Construction Site

291-31In the course of the years, a lot of content has sunk into this blog’s past. While I can let go of some posts without looking back, others still feel valid.

The first idea for excavating older pictures was the introduction of pages. But after discussing design at the Community Pool a homepage with a blog attached to it seemed like a logical step. It puts a bit more emphasis on getting to the pictures.

Plus, I love this theme: Its four column grid is very easy to work with and it offers very clear navigation.

While I think the general idea is already visible, there is still some work ahead of me: Adding featured images to the blogs, adjusting the headlines where they are too long to fit in one line on the Blog page, and adding to the galleries.

I do hope that you all like the new design and stay tuned. Cheers!


289-31290-22This week’s photo theme is “Resolved“, and Sara kindly suggested that the resolution might as well be about our photography: In 2013, I would like to make pictures that are quite abstract – because I just love playing with the pictorial space – yet tell of a story.

So here are pictures I made when I visited the Luftbrücke memorial near Frankfurt Airport. It is my story about a place that reminds us of a transatlantic story (and of a story that tells us how problems can be resolved).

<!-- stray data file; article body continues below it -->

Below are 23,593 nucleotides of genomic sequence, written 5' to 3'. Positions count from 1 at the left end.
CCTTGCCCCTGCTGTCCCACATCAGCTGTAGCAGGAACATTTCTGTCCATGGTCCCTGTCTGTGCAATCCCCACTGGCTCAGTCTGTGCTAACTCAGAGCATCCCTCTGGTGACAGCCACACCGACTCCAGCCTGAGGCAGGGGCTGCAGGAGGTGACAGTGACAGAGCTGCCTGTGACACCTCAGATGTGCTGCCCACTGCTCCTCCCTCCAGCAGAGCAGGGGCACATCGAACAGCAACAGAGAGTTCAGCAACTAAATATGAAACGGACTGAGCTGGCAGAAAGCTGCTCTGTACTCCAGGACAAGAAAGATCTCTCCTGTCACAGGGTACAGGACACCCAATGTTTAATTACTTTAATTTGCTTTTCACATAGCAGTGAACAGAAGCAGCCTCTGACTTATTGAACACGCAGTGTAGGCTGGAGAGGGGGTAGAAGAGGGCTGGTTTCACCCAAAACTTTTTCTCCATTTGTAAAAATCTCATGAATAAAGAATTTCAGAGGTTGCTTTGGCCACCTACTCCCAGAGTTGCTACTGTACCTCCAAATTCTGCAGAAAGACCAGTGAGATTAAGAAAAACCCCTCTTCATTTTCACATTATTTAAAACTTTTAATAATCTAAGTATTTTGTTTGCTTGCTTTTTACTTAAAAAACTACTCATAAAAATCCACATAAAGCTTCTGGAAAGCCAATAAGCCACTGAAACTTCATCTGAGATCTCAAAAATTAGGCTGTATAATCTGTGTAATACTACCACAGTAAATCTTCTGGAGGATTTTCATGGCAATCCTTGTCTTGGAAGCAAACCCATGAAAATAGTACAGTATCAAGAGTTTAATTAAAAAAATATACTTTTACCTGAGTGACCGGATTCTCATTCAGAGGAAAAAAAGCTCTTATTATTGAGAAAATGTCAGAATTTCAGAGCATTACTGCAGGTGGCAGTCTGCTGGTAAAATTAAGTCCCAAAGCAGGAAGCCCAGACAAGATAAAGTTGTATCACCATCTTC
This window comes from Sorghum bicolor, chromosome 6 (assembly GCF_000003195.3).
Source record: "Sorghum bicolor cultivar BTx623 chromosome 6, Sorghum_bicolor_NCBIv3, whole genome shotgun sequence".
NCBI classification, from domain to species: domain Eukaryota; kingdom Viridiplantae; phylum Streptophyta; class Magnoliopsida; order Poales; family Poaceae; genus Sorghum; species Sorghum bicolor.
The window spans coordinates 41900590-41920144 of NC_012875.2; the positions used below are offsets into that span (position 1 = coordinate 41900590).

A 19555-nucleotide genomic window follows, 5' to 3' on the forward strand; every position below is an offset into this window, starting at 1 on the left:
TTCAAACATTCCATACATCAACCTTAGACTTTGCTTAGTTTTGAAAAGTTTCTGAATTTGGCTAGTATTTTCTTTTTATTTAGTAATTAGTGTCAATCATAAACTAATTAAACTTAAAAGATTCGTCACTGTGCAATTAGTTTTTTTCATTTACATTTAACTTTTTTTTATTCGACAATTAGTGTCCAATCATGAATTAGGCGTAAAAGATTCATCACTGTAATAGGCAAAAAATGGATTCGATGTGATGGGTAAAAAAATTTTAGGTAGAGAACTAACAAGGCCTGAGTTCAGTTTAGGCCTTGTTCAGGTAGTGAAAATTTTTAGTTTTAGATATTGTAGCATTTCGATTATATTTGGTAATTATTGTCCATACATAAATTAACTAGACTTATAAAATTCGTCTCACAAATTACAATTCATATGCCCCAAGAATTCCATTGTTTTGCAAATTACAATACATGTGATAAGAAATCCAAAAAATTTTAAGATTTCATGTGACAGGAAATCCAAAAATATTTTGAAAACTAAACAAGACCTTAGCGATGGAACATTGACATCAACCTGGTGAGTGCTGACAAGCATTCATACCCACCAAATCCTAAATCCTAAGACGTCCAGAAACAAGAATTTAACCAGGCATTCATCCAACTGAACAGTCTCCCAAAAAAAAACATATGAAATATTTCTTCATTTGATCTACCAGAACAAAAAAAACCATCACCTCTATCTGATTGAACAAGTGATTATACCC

The Dialectics of Decay (Frankfurt Bonames Airfield)

In her critique of photography Susan Sontag points out that photographers love to depict decay. She links this preference both to a nostalgic view of the world – Roland Barthes points into a similar direction when he says that a photo takes the form of Aorist – and to aestheticizing ‘unworthy’ objects. To her, photographing decay implies marking the decaying object as beautiful. As much as I agree with the link between a photo and the past,  I ask myself if there is not more to photographing decay.

If you roughly distinguish between nature and civilization, decay could be seen as nature (re-)claiming its reign. I am always delighted with finding traces of ‘the tooth of time’ in an urban setting (or on an abandoned army airfield) because they follow laws and principles which are alien to ours.

Photographing these traces superimposes yet another structure: an aesthetic idea. A picture of a decaying object thus accumulates various layers of principles, natural and human. Incompatible as functionality, erosion and the photographer’s own ideas may seem, they are all framed in the image of a decaying object.